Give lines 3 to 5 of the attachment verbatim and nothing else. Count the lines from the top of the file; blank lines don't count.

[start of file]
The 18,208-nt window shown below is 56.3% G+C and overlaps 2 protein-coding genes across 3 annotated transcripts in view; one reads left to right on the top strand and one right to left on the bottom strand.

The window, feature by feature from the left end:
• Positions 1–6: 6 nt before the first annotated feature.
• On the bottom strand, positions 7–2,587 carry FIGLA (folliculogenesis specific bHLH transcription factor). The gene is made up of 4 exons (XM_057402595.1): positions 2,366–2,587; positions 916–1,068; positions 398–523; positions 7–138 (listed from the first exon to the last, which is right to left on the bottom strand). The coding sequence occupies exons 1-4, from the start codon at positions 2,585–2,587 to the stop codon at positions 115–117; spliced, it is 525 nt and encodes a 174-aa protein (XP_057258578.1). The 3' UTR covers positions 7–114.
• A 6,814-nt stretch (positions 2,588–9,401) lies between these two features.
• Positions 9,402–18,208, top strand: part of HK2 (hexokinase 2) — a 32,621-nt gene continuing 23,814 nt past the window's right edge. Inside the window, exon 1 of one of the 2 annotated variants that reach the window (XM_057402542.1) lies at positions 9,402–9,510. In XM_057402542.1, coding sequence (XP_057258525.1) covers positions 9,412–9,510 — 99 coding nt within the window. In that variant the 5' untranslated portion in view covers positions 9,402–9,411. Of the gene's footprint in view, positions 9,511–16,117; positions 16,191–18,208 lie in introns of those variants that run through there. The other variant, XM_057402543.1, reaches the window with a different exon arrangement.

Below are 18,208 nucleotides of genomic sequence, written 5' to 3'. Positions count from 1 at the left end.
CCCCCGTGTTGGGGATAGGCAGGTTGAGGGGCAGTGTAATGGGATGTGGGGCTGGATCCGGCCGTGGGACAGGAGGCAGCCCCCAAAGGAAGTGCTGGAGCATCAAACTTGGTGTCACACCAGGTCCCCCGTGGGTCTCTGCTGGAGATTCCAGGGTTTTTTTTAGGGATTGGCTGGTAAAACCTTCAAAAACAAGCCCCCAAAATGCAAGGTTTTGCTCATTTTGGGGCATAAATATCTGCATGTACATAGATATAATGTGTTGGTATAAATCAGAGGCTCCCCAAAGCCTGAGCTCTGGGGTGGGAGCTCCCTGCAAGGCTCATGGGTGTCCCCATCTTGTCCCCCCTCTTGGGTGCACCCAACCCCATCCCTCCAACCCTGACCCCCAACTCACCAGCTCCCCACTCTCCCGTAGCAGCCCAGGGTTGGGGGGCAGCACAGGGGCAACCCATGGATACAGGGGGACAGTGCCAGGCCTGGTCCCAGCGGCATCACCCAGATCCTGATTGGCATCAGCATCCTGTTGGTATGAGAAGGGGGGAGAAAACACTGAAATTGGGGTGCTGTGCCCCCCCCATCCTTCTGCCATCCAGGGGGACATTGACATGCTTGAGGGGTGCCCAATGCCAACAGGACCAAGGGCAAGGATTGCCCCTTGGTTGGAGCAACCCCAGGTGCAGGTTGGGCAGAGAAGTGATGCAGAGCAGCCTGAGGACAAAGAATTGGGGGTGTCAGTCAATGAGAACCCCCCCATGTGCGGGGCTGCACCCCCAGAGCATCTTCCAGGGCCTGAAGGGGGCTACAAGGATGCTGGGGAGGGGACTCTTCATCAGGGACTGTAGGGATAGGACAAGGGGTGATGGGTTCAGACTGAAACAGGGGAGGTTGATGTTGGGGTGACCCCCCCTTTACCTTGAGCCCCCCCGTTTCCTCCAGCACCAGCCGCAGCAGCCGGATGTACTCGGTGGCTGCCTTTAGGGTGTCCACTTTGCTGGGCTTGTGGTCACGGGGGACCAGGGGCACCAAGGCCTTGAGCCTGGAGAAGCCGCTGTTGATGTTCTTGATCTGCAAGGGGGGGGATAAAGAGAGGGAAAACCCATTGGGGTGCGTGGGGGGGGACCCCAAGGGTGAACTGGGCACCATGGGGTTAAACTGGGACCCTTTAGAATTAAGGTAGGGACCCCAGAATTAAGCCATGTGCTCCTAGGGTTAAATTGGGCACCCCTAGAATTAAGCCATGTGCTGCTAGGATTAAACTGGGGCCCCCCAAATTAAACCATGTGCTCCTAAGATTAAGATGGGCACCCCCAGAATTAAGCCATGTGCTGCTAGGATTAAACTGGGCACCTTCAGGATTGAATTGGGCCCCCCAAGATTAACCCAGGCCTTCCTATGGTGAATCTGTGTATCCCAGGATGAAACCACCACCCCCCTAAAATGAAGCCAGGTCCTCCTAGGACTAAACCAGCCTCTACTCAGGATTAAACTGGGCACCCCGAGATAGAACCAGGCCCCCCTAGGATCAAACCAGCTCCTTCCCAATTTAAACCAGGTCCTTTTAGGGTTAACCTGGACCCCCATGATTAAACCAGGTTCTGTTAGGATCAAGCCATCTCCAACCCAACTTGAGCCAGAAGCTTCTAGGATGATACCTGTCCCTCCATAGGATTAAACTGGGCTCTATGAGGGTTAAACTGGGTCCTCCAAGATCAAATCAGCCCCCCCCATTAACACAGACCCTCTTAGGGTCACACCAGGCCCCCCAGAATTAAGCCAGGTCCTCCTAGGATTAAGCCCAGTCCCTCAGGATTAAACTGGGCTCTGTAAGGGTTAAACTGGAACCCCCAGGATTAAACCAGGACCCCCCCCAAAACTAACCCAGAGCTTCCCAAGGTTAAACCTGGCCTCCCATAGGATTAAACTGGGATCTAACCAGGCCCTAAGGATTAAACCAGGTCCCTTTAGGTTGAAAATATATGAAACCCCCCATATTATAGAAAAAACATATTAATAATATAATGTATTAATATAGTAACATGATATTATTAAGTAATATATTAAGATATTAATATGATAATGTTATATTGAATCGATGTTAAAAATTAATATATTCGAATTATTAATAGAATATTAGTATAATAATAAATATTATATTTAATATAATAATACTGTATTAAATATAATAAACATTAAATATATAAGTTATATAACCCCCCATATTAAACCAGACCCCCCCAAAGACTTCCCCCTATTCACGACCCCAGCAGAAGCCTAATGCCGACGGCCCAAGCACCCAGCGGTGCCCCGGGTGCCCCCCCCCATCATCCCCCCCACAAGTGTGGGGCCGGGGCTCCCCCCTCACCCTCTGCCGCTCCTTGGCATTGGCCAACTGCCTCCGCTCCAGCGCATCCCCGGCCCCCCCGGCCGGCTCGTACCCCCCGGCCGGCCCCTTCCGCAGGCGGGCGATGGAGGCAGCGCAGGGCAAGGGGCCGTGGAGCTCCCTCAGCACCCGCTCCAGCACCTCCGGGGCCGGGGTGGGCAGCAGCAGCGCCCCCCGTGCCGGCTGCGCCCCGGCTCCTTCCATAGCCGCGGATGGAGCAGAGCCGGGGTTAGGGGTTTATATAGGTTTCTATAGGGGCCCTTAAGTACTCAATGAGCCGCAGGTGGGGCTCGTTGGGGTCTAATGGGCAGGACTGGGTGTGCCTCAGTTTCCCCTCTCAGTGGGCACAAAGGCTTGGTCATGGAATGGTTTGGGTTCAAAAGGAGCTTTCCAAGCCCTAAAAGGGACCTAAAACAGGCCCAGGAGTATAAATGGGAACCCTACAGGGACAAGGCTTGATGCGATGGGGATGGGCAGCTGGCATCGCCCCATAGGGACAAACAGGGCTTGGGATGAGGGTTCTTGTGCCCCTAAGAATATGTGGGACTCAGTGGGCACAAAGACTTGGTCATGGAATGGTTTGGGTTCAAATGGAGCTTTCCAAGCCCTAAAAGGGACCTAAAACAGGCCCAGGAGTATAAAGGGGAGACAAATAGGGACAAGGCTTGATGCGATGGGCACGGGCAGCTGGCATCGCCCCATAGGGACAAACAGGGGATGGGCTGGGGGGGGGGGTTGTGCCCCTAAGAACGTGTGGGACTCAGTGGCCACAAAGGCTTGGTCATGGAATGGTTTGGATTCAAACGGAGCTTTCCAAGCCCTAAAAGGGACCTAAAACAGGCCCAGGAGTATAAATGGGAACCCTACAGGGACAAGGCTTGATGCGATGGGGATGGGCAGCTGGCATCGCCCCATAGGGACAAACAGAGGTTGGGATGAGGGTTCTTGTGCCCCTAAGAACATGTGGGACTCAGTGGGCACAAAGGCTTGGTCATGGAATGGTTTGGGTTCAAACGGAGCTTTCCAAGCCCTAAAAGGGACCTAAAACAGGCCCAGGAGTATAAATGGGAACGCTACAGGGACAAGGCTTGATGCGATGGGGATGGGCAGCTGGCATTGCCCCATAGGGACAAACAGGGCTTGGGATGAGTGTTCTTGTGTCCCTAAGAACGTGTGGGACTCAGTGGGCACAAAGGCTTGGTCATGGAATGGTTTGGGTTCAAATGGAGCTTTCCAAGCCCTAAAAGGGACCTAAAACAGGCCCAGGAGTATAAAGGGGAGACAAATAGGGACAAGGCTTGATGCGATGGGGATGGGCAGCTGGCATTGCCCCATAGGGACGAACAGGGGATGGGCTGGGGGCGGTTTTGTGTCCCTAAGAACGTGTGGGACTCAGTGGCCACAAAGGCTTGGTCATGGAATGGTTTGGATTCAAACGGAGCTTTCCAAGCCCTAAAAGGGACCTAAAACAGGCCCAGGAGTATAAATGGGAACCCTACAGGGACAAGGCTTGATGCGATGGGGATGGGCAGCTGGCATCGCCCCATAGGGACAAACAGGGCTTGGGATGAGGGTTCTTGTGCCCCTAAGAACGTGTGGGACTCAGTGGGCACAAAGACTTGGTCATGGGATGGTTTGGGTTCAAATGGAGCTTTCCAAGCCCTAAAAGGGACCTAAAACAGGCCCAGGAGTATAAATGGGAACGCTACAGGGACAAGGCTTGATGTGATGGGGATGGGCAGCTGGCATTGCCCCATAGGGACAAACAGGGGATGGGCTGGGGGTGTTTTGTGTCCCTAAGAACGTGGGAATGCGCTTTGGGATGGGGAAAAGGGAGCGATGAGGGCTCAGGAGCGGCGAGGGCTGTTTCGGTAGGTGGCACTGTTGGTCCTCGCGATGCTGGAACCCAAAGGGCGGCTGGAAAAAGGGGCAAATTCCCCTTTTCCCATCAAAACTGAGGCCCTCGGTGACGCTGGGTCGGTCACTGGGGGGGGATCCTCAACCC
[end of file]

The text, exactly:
• Positions 1–6: 6 nt before the first annotated feature.
• On the bottom strand, positions 7–2,587 carry FIGLA (folliculogenesis specific bHLH transcription factor). The gene is made up of 4 exons (XM_057402595.1): positions 2,366–2,587; positions 916–1,068; positions 398–523; positions 7–138 (listed from the first exon to the last, which is right to left on the bottom strand). The coding sequence occupies exons 1-4, from the start codon at positions 2,585–2,587 to the stop codon at positions 115–117; spliced, it is 525 nt and encodes a 174-aa protein (XP_057258578.1). The 3' UTR covers positions 7–114.
• A 6,814-nt stretch (positions 2,588–9,401) lies between these two features.